Man, the one word is ‘wow.’ Even like an hour before the game I looked into the stands and said, ‘Wow, is this really how it used to be back in the old time. ...I felt like it was history in this gym. —Brandon Taylor
SALT LAKE CITY — Utah coach Larry Krystkowiak liked what he saw in the Huntsman Center Saturday night — on and off the court.
Besides the satisfaction associated with the Utes’ 81-64 win over BYU, Krystkowiak acknowledged that the fan support was powerful and choked him up. In his postgame press conference, Krystkowiak told reporters that the student section was something he dreamed about since seeing some of Utah’s football crowds.
The MUSS came out in force, creating an atmosphere and support that sophomore Jordan Loveridge said he had never seen up on the hill — even through his days of attending games while in middle school. The announced attendance of 13,733 was the program’s biggest draw in years.
“Right from the start it fired us up even more — just to see that we do have the support,” Loveridge said. “We did have a lot of fans that wanted us to win and have a good game. So it just motivated us right from the start.”
Loveridge recalled seeing old highlight films of fans like that and added that it was great to see it again. He called it the best atmosphere he has played in front of.
Teammate Brandon Taylor was also impressed.
“Man, the one word is ‘wow.’ Even like an hour before the game I looked into the stands and said, ‘Wow, is this really how it used to be back in the old time,” he noted. “I felt like it was history in this gym.”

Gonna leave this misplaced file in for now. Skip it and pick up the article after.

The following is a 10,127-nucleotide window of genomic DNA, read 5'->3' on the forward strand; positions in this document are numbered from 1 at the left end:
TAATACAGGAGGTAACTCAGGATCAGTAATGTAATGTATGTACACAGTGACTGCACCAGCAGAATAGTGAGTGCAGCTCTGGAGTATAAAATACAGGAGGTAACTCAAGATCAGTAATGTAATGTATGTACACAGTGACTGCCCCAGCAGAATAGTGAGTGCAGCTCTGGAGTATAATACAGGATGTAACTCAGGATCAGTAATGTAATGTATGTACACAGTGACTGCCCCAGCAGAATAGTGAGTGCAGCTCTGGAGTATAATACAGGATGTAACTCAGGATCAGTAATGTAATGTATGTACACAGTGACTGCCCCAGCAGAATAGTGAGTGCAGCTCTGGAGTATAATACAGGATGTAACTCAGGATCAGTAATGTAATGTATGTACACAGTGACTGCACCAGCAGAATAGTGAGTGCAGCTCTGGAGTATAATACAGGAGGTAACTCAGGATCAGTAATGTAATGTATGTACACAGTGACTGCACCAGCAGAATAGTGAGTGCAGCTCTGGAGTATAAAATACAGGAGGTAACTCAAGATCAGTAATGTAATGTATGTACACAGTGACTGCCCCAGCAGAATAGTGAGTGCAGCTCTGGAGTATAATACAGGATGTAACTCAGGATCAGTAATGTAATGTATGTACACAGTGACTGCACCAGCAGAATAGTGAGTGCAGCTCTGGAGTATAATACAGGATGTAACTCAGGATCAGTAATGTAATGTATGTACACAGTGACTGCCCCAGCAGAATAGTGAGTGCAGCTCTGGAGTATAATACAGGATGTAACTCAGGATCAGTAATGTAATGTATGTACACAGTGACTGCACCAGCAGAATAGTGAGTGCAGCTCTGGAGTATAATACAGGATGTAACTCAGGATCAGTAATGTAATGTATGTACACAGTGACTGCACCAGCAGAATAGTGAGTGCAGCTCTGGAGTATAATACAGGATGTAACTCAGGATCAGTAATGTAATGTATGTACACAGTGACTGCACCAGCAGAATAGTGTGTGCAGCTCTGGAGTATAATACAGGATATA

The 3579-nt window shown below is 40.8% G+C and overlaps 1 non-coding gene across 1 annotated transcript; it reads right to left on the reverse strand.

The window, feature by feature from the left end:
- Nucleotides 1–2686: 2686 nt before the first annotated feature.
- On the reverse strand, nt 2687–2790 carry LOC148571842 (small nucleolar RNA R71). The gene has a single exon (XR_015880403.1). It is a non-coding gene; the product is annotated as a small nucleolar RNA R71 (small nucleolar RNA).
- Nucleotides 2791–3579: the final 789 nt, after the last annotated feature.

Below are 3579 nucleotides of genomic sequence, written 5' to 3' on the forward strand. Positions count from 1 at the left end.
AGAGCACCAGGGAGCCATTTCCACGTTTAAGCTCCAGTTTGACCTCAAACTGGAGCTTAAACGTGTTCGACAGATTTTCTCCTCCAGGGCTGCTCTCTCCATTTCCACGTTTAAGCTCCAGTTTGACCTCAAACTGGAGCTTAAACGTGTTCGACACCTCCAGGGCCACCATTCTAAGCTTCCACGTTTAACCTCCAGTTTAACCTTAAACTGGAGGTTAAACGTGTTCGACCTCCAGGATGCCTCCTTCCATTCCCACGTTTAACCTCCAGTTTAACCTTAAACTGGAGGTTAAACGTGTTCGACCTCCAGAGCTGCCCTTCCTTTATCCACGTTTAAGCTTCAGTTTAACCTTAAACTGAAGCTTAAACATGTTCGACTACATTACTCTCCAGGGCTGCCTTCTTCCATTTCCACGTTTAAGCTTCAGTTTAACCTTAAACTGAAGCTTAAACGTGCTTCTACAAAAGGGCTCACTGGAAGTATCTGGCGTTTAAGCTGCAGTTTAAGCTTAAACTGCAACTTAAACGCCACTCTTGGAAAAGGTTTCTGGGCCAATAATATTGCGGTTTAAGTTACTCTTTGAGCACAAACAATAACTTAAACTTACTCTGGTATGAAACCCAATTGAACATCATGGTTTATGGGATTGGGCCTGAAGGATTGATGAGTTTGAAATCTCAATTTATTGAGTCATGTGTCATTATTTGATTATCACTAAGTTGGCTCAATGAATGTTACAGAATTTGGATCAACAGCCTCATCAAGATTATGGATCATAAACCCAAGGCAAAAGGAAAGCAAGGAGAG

Taylor, who added that it was like a dream, said that he didn’t really have a feel for the MUSS at basketball games until Saturday.
“The fans, they helped us out so much. You feel that home spirit. For everybody to be in tune like how they were, this whole gym was rocking,” he explained. “It was loud. It was packed. It was just a great atmosphere to be a part of.”
It reminded Krystkowiak of his playing days at Montana, where the Grizzlies played in front of what he called great home crowds at the old Harry Adams Fieldhouse in Missoula.
“I love being a part of college basketball because I think that’s what it is all about,” he said.
Krystkowiak fondly recalls the folks in Montana ramping things up for big games with teams like Idaho, Montana State, Boise State, Weber State and Nevada.
“I want our guys to be able to enjoy the same kind of college experience that I did and that was one of my best memories — some of those home crowds,” Krystkowiak said in praising how the MUSS and the Utah band got everyone fired up for the BYU game. “Watching that group of students come out and support us, I think it got contagious in the arena.”
The student section, he continued, is the heartbeat of any arena.
“It was unbelievable seeing those three sections in red,” Krystkowiak said. “My hope is a number of those folks will come back and help us here in the remaining games.
“Maybe they enjoyed the product and the experience and will come back and help us. All the hours that the guys are putting in — weight room and study halls and all the other things that go into it — it’s really nice to know that there’s a group of fans that want to come out and support them and to me that’s their reward for a lot of the hard work,” he continued.
With Pac-12 play approaching, the Utes are hopeful of getting similar support during games. Krystkowiak said it would be unbelievable.
The players also see it as a big advantage.
“With a crowd like that, it helps. It really does. There’s so much motivation,” Taylor said. “It’s like you want to do it for them. You want to succeed. You don’t want to let anybody down and stuff like that. So they’re very helpful. They really are. They keep us rocking. They keep us going.”
Taylor wants people to start saying that not many teams come into the Huntsman Center and beat the Runnin’ Utes. They enter Thursday’s game against Texas State with an 11-game winning streak at home.
A loud, supportive crowd, Loveridge added, makes a big difference.
“It’s already hard to go on a road game and win,” he said. “But then when you have an atmosphere like that it makes it even tougher.”